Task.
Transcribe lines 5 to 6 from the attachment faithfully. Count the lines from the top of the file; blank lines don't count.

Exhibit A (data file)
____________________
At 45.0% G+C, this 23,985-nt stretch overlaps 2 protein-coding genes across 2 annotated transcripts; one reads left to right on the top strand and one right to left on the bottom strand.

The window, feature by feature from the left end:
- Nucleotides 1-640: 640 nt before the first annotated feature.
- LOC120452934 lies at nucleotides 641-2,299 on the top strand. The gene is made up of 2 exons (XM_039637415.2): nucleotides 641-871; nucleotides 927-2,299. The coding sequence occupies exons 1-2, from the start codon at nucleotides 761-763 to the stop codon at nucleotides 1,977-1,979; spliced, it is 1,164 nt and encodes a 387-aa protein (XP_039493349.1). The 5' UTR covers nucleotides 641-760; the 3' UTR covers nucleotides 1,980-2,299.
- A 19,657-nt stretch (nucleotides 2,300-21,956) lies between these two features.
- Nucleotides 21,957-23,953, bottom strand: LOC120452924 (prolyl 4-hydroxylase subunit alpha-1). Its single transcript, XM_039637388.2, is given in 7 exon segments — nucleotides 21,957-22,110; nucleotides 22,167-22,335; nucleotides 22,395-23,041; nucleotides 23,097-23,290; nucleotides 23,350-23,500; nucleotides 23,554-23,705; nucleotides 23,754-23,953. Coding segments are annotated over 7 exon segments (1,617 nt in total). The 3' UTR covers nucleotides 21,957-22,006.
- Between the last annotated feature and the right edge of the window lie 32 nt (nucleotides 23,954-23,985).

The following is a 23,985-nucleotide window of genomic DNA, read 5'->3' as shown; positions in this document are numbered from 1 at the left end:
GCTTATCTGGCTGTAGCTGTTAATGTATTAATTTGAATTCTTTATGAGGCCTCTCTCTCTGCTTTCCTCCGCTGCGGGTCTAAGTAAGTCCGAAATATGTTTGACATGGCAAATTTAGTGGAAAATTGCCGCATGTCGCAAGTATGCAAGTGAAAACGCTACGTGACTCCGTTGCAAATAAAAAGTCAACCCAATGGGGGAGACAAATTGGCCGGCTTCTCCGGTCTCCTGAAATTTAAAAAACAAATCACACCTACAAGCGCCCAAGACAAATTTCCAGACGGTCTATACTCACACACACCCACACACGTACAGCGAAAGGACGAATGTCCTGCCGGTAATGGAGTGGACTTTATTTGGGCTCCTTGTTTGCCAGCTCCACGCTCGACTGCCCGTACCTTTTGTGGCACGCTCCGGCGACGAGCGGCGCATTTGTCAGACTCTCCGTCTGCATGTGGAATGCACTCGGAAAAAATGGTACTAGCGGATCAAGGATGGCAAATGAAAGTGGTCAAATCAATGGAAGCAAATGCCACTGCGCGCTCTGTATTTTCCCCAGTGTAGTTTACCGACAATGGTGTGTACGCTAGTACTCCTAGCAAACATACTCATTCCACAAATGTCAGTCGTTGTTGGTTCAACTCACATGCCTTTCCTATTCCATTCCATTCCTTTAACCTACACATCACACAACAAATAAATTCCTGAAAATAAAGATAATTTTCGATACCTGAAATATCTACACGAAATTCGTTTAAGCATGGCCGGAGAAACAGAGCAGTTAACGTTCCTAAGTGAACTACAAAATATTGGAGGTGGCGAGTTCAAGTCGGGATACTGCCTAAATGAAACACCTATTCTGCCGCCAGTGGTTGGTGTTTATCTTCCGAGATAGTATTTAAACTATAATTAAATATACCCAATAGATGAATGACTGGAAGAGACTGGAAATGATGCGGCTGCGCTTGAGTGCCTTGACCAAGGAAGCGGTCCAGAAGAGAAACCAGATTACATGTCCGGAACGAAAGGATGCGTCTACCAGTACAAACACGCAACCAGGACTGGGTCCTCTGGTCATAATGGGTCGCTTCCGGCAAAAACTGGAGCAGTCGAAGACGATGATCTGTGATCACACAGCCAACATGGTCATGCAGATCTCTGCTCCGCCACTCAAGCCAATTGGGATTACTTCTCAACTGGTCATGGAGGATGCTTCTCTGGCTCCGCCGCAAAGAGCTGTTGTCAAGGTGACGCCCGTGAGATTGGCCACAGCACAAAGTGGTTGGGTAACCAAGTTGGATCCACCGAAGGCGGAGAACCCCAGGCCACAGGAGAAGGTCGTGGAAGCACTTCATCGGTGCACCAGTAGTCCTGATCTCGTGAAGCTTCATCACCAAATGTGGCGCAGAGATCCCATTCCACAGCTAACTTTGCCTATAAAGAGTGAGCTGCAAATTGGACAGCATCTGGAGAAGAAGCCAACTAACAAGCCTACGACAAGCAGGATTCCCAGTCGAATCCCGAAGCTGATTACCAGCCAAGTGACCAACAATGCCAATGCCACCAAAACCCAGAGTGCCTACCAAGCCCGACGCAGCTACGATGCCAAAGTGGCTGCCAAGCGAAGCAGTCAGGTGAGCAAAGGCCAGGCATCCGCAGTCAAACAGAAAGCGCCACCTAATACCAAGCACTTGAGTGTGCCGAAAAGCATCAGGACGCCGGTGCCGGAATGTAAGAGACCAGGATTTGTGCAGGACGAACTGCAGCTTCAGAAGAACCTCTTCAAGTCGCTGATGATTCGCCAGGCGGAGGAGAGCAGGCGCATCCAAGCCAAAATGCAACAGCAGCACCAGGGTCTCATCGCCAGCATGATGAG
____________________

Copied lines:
- A 19,657-nt stretch (nucleotides 2,300-21,956) lies between these two features.
- Nucleotides 21,957-23,953, bottom strand: LOC120452924 (prolyl 4-hydroxylase subunit alpha-1). Its single transcript, XM_039637388.2, is given in 7 exon segments — nucleotides 21,957-22,110; nucleotides 22,167-22,335; nucleotides 22,395-23,041; nucleotides 23,097-23,290; nucleotides 23,350-23,500; nucleotides 23,554-23,705; nucleotides 23,754-23,953. Coding segments are annotated over 7 exon segments (1,617 nt in total). The 3' UTR covers nucleotides 21,957-22,006.